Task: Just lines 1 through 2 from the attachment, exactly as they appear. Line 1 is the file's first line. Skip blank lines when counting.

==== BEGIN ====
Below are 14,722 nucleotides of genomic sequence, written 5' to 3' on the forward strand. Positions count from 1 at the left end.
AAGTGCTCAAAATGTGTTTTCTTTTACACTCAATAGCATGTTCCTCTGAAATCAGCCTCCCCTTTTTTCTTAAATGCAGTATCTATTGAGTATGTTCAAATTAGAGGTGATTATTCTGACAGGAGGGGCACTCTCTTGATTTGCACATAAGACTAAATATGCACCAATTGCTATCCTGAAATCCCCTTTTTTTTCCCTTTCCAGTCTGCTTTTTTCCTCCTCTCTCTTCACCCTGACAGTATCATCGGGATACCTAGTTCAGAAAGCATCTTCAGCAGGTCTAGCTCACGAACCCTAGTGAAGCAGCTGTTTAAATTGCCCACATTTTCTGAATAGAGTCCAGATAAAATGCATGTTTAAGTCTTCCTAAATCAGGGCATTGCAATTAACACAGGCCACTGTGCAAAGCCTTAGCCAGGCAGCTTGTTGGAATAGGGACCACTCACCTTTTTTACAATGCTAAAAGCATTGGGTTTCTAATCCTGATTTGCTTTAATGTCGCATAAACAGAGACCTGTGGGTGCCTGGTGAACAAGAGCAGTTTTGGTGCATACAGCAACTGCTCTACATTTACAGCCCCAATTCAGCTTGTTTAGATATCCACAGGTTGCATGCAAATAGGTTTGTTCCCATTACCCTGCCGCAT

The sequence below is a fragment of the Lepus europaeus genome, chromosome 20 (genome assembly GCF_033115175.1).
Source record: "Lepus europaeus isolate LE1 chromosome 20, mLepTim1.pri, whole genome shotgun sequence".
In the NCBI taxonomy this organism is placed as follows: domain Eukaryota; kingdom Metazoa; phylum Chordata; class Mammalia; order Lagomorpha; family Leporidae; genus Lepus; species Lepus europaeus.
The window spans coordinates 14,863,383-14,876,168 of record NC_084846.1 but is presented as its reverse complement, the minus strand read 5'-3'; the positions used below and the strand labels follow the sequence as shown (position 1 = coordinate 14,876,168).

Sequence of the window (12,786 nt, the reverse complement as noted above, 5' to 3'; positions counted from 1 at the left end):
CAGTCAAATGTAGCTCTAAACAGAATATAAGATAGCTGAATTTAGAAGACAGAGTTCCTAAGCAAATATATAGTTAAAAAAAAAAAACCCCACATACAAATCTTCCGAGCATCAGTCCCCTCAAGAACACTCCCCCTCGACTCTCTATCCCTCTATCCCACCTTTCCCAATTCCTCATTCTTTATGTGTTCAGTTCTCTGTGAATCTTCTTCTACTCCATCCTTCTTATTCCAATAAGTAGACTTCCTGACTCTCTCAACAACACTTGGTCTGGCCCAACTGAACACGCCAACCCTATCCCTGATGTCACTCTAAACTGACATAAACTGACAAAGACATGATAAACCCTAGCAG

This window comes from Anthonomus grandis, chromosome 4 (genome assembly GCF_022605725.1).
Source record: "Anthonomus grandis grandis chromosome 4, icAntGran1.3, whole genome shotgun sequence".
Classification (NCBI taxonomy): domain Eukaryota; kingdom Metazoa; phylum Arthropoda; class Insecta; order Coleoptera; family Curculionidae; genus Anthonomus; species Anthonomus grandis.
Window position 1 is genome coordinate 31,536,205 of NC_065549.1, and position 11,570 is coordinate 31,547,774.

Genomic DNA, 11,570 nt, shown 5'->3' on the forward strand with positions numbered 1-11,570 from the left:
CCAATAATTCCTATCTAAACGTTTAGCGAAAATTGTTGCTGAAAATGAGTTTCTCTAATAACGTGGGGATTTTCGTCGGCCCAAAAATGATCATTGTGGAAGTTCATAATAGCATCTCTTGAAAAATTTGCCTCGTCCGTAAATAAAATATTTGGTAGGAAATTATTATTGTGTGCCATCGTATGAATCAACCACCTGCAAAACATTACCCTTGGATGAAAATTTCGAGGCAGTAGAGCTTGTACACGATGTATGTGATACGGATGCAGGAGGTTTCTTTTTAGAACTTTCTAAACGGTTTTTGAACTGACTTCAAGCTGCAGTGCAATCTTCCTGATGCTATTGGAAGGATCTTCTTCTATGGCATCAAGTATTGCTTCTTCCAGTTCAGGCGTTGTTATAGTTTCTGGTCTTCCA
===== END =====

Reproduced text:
Below are 14,722 nucleotides of genomic sequence, written 5' to 3' on the forward strand. Positions count from 1 at the left end.
AAGTGCTCAAAATGTGTTTTCTTTTACACTCAATAGCATGTTCCTCTGAAATCAGCCTCCCCTTTTTTCTTAAATGCAGTATCTATTGAGTATGTTCAAATTAGAGGTGATTATTCTGACAGGAGGGGCACTCTCTTGATTTGCACATAAGACTAAATATGCACCAATTGCTATCCTGAAATCCCCTTTTTTTTCCCTTTCCAGTCTGCTTTTTTCCTCCTCTCTCTTCACCCTGACAGTATCATCGGGATACCTAGTTCAGAAAGCATCTTCAGCAGGTCTAGCTCACGAACCCTAGTGAAGCAGCTGTTTAAATTGCCCACATTTTCTGAATAGAGTCCAGATAAAATGCATGTTTAAGTCTTCCTAAATCAGGGCATTGCAATTAACACAGGCCACTGTGCAAAGCCTTAGCCAGGCAGCTTGTTGGAATAGGGACCACTCACCTTTTTTACAATGCTAAAAGCATTGGGTTTCTAATCCTGATTTGCTTTAATGTCGCATAAACAGAGACCTGTGGGTGCCTGGTGAACAAGAGCAGTTTTGGTGCATACAGCAACTGCTCTACATTTACAGCCCCAATTCAGCTTGTTTAGATATCCACAGGTTGCATGCAAATAGGTTTGTTCCCATTACCCTGCCGCAT